"The American Dream and Other Fairytales" is a wake-up call to the 1%. Will they listen?
My guess is no. But its an important endeavor nonetheless. Abigail E. Disney, the granddaughter of co-founder Roy Disney, has a history of speaking out in support of the millions of Americans who cannot make ends meet no matter how hard they work. She has ruffled some feathers by taking to social media, television and even the legislative floor for the United States House of Representatives to demand that those reaping the financial rewards of massively successful corporations pay the taxes that align with their income as well as advocate for increases in minimum wages. She even reached out to Bob Iger, the CEO of Disney, who made $65 million in 2018 alone (1,424 times the average Disney employee's salary), in an effort to encourage him to demonstrate leadership the way her grandfather and uncle did and pay his employees better.
In the documentary "The American Dream and Other Fairytales" Disney reveals that Iger sent her to HR. So, she decided to make a film with co-director Kathleen Hughes to shine some light into just how poorly Disney employees are treated. Disney explains early on that she has inherited her wealth from stocks and shares while admitting that she has no say in how the company is run. But that doesn't stop her from trying.
"The American Dream and Other Fairytales" introduces us to four Disneyland custodians in Anaheim, California who make $15 an hour and have lived below the poverty line for years while trying to make a more lucrative career at the park through dedicating themselves to their jobs as "cast members." Through interviews with Disney, we quickly learn that their dedication doesn't mean much in the bigger picture — at least not if they continue to think that being able to afford to live in Southern California is important.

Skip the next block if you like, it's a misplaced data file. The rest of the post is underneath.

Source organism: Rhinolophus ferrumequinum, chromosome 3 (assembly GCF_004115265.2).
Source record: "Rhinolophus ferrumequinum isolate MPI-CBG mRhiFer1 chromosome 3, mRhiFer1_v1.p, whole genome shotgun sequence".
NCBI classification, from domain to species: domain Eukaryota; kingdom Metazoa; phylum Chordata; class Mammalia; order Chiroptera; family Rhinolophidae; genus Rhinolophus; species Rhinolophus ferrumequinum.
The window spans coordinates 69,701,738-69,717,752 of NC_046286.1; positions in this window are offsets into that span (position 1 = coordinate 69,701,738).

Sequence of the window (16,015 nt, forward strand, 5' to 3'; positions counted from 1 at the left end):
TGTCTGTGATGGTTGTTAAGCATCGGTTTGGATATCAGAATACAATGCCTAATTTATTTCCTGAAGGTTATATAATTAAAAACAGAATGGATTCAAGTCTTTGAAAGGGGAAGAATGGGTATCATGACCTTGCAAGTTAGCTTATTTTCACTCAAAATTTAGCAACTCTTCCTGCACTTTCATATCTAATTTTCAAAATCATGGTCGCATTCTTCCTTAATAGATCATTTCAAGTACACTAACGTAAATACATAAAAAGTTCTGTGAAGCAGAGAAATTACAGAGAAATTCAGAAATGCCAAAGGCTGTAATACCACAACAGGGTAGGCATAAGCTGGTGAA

Disney does not shy away from showing viewers the ways in which the company seems to care less about whether its employees make enough money to live in a home, pay for medical care or afford basic essentials like food. A history of the creation of the Disney company shows us that the founders believed that their success was determined by the happiness of their employees, and they made sure to keep their employees happy by giving them fair wages and helping them feel like they were part of the Disney family.
The film has plenty of academic experts and authors to weigh in on the plight of the lower and middle classes in America and the ways in which the middle class is essentially disappearing as the rich get richer. We learn that the pandemic has somehow made billionaires and millionaires even more wealthy while others, like the Disneyland park employees, have experienced hardships such as layoffs, uncertainty and fear for what's to come.
Overall, it's nice to see that there is someone like Disney advocating for fair treatment of employees within these massive companies. But it is also pretty depressing to be reminded that the "American Dream" really is not for every American. And, it feels pretty unlikely that will change any time soon because, as Disney says in the beginning of the film, "the dynamics of wealth are similar to the dynamics of addiction." Why would you want to share?